Immediately following the Distinguished Speaker and Awards event, SAFN and C&A will host a joint reception at the nearby Pacific Rim Hotel. Join us to connect over hors d’oeuvres and drinks with a beautiful view of the city and waterfront.

But don’t stay up too late on Friday, because you won’t want to miss four more panels on Saturday, November 23. At 8am, you’ll have to choose between two sessions that feature recent anthropological writing. American Chinese Restaurant: Society Culture and Consumption is panel based on an edited volume of the same name in press with Routledge. Hungry for Change: Critical Interventions in Contemporary Food Studies is a roundtable, co-sponsored with C&A, featuring authors of recent critical ethnographies focused on food and agro-environmental justice. Midday will feature Changing Terroir, Tradition, and Identity, a panel with papers examining shifting food cultures in the US, Europe, and Japan. Finally, presenters on Critically Examining the Reproductive Politics of Nourishing Substances, shed light on a largely unexplored area of anthropology through ethnographic papers focused on the social lives of a wide range of “nourishing substances.”

We hope you’ll join us for all these great sessions and events. See you in Vancouver!

 

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Filed under AAA, AAA 2019 Vancouver, anthropology, anthropology of food

Intercultural Learning Community on Food, Culture and Social Justice

Group photo at Oregon Food Bank Farms

Group photo at Oregon Food Bank Farms

Joan Gross
Oregon State University

I spent two very intense weeks at the end of September leading the lntercultural Learning Community on Food, Culture and Social Justice (ILC) through various interesting sites of food production and consumption in Oregon. In December we will visit parallel sites in Ecuador. The ILC was developed jointly by food activists in Ecuador and Oregon in 2013 to de-colonize the typical study abroad program. We do this by forming an international, multicultural group of people from both Oregon and Ecuador who are invested in some aspect of the food system and feel that humankind can do better. We look for ways in which the practice of sustainable foodways can address some of today’s most pressing concerns, such as environmental degradation, climate change, the proliferation of ill health and marginalization of people. Through cross-cultural dialogue, collaboration, and experiential learning, participants further develop their knowledge, social networks and their capacity for engaging with food practices as global citizens, rooted in local realities.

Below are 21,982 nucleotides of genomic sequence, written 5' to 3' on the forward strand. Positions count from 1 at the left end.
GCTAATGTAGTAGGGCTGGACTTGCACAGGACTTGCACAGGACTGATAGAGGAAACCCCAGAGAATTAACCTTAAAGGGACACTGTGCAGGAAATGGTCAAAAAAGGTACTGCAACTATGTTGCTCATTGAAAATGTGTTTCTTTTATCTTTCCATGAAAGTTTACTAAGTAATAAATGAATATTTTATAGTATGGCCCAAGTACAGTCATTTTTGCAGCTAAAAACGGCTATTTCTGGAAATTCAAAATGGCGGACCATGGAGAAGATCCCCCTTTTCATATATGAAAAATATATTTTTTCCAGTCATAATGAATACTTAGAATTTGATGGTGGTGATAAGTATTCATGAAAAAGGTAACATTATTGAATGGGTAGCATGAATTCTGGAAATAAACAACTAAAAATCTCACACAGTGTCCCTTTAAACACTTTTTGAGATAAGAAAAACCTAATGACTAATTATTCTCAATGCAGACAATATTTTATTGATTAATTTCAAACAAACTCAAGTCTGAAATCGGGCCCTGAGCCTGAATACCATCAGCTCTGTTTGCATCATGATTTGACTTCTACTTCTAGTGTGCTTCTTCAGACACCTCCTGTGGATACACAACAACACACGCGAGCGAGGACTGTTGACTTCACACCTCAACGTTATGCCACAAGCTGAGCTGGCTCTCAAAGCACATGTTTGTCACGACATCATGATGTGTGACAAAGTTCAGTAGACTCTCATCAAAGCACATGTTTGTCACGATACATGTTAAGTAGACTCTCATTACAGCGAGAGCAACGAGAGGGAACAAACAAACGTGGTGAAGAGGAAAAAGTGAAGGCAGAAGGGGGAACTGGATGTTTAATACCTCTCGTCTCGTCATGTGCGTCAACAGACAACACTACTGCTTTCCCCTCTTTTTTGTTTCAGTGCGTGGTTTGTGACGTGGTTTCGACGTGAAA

We have an excellent group of participants this year, including professional chefs, farmers, food activists, and multidisciplinary graduate and undergraduate students. We began the tour in Portland with a visit to the Oregon Food Bank (OFB). The OFB is at the forefront of state food banks in taking a food systems approach to hunger, but they are still a dumping site for commodity goods that recent tariffs have left without a foreign market. OFB advocates for changes that address the root causes of hunger and they work hard at building community-based food systems. We saw evidence of this in the farms next to the warehouse where we spoke with Latina, African American and Native American farmers who were given plots of land to plant to grow culturally important foods that they share with their communities. Later in the trip, we spent time at the Warm Springs and Grand Ronde reservations and learned of their efforts to revitalize traditional foodways on land that was already full of invasive species. We also spent a morning with Latinx activists and heard about the challenges and successes of forming the farmworkers union in the Northwest. Later, we had a conversation in Spanish with the women’s field crew at a local organic farm. Twelve hour work days seemed abusive to many of the group members, but the women explained that they had to leave their children back home in Mexico and Guatemala and appreciated every extra hour that they could work.